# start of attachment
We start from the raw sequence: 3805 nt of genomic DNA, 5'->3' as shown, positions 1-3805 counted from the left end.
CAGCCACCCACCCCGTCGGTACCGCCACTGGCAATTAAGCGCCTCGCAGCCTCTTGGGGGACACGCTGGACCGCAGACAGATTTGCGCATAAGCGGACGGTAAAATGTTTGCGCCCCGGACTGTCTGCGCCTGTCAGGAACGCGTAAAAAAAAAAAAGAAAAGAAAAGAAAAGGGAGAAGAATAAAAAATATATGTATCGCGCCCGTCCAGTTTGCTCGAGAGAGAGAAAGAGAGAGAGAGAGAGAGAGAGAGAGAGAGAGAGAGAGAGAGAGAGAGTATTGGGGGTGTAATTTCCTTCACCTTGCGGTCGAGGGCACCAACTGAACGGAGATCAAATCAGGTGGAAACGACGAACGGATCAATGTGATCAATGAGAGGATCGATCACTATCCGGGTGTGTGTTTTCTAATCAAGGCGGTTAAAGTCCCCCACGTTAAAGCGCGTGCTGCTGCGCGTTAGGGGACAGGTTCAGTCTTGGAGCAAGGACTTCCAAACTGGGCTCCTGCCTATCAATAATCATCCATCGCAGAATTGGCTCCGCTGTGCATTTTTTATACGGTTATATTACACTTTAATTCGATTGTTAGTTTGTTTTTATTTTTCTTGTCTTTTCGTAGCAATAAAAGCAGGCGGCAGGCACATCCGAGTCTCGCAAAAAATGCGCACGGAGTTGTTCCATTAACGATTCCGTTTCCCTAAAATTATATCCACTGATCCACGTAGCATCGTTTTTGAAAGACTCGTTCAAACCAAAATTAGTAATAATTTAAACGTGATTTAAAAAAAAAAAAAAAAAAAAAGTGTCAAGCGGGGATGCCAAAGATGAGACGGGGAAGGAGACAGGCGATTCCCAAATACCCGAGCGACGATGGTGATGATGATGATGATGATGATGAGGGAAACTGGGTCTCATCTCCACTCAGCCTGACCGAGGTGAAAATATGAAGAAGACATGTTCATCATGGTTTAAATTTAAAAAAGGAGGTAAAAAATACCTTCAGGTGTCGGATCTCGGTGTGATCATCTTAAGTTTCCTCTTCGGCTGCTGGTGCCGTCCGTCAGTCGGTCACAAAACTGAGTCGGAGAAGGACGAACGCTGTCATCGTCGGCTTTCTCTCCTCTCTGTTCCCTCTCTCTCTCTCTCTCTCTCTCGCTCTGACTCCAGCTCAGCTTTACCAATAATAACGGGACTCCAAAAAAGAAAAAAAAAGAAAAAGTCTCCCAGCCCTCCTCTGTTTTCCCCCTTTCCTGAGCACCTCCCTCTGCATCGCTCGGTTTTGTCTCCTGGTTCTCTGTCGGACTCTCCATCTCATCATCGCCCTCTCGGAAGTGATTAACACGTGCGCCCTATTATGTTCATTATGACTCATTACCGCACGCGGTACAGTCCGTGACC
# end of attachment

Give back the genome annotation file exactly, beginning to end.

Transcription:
We start from the raw sequence: 3805 nt of genomic DNA, 5'->3' as shown, positions 1-3805 counted from the left end.
CAGCCACCCACCCCGTCGGTACCGCCACTGGCAATTAAGCGCCTCGCAGCCTCTTGGGGGACACGCTGGACCGCAGACAGATTTGCGCATAAGCGGACGGTAAAATGTTTGCGCCCCGGACTGTCTGCGCCTGTCAGGAACGCGTAAAAAAAAAAAAGAAAAGAAAAGAAAAGGGAGAAGAATAAAAAATATATGTATCGCGCCCGTCCAGTTTGCTCGAGAGAGAGAAAGAGAGAGAGAGAGAGAGAGAGAGAGAGAGAGAGAGAGAGAGAGAGAGTATTGGGGGTGTAATTTCCTTCACCTTGCGGTCGAGGGCACCAACTGAACGGAGATCAAATCAGGTGGAAACGACGAACGGATCAATGTGATCAATGAGAGGATCGATCACTATCCGGGTGTGTGTTTTCTAATCAAGGCGGTTAAAGTCCCCCACGTTAAAGCGCGTGCTGCTGCGCGTTAGGGGACAGGTTCAGTCTTGGAGCAAGGACTTCCAAACTGGGCTCCTGCCTATCAATAATCATCCATCGCAGAATTGGCTCCGCTGTGCATTTTTTATACGGTTATATTACACTTTAATTCGATTGTTAGTTTGTTTTTATTTTTCTTGTCTTTTCGTAGCAATAAAAGCAGGCGGCAGGCACATCCGAGTCTCGCAAAAAATGCGCACGGAGTTGTTCCATTAACGATTCCGTTTCCCTAAAATTATATCCACTGATCCACGTAGCATCGTTTTTGAAAGACTCGTTCAAACCAAAATTAGTAATAATTTAAACGTGATTTAAAAAAAAAAAAAAAAAAAAAGTGTCAAGCGGGGATGCCAAAGATGAGACGGGGAAGGAGACAGGCGATTCCCAAATACCCGAGCGACGATGGTGATGATGATGATGATGATGATGAGGGAAACTGGGTCTCATCTCCACTCAGCCTGACCGAGGTGAAAATATGAAGAAGACATGTTCATCATGGTTTAAATTTAAAAAAGGAGGTAAAAAATACCTTCAGGTGTCGGATCTCGGTGTGATCATCTTAAGTTTCCTCTTCGGCTGCTGGTGCCGTCCGTCAGTCGGTCACAAAACTGAGTCGGAGAAGGACGAACGCTGTCATCGTCGGCTTTCTCTCCTCTCTGTTCCCTCTCTCTCTCTCTCTCTCTCTCGCTCTGACTCCAGCTCAGCTTTACCAATAATAACGGGACTCCAAAAAAGAAAAAAAAAGAAAAAGTCTCCCAGCCCTCCTCTGTTTTCCCCCTTTCCTGAGCACCTCCCTCTGCATCGCTCGGTTTTGTCTCCTGGTTCTCTGTCGGACTCTCCATCTCATCATCGCCCTCTCGGAAGTGATTAACACGTGCGCCCTATTATGTTCATTATGACTCATTACCGCACGCGGTACAGTCCGTGACC